Was President Barack Obama born in the United States? Does the U.S. Food and Drug Administration (FDA) recommend a vegan diet for infants? As the inventor of the WWW, Sir Tim Berners-Lee, recently commented, “the Internet does not have an IQ.” Consider for a moment that close to 90% of university students begin their research using a search engine, and that less than 1% of all searchers travel past the first page of results. The implications are enormous…
No less problematic is that more and more of today’s information is delivered un-authorized. In the past, scholars, editors, publishers and librarians all provided a level scrutiny so that when you acquired data, you could feel somewhat confident that it had been reviewed and that its value had been ascertained. Today librarians – including those at NYIT – teach information literacy as a lifelong learning and critical thinking skill. Could I self-publish a book? One moment let me clean out my desk! Could I create a .org website and try to influence public opinion? Give me 15 minutes and I will have the website up and running!
When wandering through Google’s sometimes empty corridors it is very important to understand the wisdom of crap detection. To quote American novelist Ernest Hemingway: “every good writer needs a crap detector.” And to go one step further: every good information consumer needs a crap detector. Thankfully, writers like Howard Rheingold are providing us with a roadmap.
When consuming any information online you must always ask yourself the following:
C – Is the information current?
R – How reliable is the information?
A – Is the author clearly identified and, if so, what are his or her credentials? And
P – What is the point of view? Why was the information generated in the first place?
Now that your antenna (aka critical acumen) is up and scanning the horizon for garbage, travel online bravely, but always remember that misinformation and disinformation lay waiting for you every click of your mouse. Pretend for a moment that you are a journalist and doubt, detect, discern and demand! You may just discover that you are quite an extraordinary detective.
Do you need assistance locating information, searching journal databases, or documenting your sources? E-mail: firstname.lastname@example.org.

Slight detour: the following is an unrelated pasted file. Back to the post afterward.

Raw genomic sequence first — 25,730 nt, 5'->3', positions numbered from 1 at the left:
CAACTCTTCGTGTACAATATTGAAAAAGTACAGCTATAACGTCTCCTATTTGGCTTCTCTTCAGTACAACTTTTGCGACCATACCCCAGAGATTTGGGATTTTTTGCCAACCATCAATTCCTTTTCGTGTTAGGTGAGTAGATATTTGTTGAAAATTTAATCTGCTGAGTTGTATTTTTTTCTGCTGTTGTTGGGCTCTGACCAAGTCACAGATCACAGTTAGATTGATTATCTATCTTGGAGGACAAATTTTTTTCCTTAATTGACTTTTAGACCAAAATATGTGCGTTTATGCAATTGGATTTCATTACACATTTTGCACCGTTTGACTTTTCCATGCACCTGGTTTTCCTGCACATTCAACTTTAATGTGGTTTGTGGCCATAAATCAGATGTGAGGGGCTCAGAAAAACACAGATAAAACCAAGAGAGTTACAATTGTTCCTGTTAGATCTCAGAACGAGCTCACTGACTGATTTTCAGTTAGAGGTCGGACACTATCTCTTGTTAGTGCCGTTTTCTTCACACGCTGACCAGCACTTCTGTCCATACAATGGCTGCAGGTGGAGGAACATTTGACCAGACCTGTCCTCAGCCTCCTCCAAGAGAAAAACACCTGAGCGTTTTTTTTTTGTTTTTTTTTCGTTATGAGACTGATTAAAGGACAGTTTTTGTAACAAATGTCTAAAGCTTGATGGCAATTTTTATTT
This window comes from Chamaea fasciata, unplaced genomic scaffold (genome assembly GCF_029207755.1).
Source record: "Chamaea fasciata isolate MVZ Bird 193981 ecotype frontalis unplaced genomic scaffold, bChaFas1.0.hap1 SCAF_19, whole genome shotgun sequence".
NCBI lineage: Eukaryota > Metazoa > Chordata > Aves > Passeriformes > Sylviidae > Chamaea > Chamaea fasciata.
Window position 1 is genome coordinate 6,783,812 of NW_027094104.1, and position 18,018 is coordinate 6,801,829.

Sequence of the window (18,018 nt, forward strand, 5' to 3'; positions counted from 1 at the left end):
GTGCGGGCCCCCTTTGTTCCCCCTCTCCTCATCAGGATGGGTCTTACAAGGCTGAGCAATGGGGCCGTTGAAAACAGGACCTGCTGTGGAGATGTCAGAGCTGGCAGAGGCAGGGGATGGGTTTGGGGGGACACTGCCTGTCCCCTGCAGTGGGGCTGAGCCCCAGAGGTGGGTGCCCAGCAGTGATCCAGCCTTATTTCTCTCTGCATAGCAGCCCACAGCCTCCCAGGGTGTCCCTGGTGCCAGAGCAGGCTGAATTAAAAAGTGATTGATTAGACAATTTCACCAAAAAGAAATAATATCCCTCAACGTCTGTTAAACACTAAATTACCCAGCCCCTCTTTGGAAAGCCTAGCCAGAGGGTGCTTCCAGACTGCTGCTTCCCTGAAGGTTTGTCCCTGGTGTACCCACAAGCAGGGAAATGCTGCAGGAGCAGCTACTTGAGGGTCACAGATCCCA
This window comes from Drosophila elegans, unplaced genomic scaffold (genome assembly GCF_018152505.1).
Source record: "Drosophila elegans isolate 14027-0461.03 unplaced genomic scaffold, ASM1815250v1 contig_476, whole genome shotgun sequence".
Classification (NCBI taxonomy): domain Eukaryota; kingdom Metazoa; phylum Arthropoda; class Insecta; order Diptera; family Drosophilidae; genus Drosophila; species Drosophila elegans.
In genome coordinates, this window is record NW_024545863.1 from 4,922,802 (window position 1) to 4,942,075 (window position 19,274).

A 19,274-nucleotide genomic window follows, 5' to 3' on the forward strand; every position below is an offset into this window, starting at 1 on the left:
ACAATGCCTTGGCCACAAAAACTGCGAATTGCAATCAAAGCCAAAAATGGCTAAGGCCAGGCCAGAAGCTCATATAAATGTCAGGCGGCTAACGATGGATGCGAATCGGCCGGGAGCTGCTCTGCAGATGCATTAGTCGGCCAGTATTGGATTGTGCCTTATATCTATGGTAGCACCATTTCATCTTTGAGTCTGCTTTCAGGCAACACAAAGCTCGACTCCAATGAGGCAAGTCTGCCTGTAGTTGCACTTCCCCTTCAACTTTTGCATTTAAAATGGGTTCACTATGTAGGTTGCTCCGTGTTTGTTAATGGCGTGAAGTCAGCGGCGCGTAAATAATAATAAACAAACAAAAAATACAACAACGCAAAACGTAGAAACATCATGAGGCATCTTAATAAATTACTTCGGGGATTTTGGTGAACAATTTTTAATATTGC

In our last blog entry we posed the question “Which Academy Award winning actor filmed scenes in the NYIT Manhattan Library?"
In the year 2003, HBO Films created a miniseries version of Tony Kushner's play "Angels in America." Staring many Hollywood luminaries, including Al Pacino, Meryl Streep and Jeffrey Wright, the miniseries would go on to win both multiple Golden Globe and Emmy Awards, in the process earning Meryl Streep a Golden Globe, Emmy, and Screen Actors Guild Award for her multiple portrayals.
To answer our question, were you to look closely when the character Joe Pitt enters the "Mormon Visitors Center" to greet his mother Hannah Pitt, you will recognize very clearly the exterior of NYIT's main building at 1855 Broadway, and a very astute observer will notice that the scene continues on the inside of what is now, you guessed it, the first floor of the NYIT Manhattan Library.
It is fairly common for the library to appear on both film and television. More recently, associate professor of social sciences Nicholas Dagen Bloom was interviewed in the library by WPIX News (N.Y.) for a documentary about the New York City Housing Authority. You can view the video here (70.7 MB), as well as take a look at professor Bloom's seminal work regarding New York City public housing at the following library locations:
Title: Public housing that worked : New York in the twentieth century
Author: Bloom, Nicholas Dagen, 1969-
Holdings: Manhattan Library & Wisser Memorial Library
Call Number: HD7288.78 .U52 N726 2008
Welcome to NYIT Library's new blog space. In the coming weeks, this blog will be re-branded as "The Library Channel." When you tune in, subscribe to our feed, or follow us online, you will receive news about our latest subscription databases, as well as learn research tips and shortcuts that will help you work smarter and save time.
To get things rolling here is a little known fact. One of the following Academy Award winning actors filmed scenes in what is now the first floor of the Manhattan Library. Can you guess who it is?
a. Al Pacino
b. Meyrl Streep
c. Marlon Brando
d. Robert DeNiro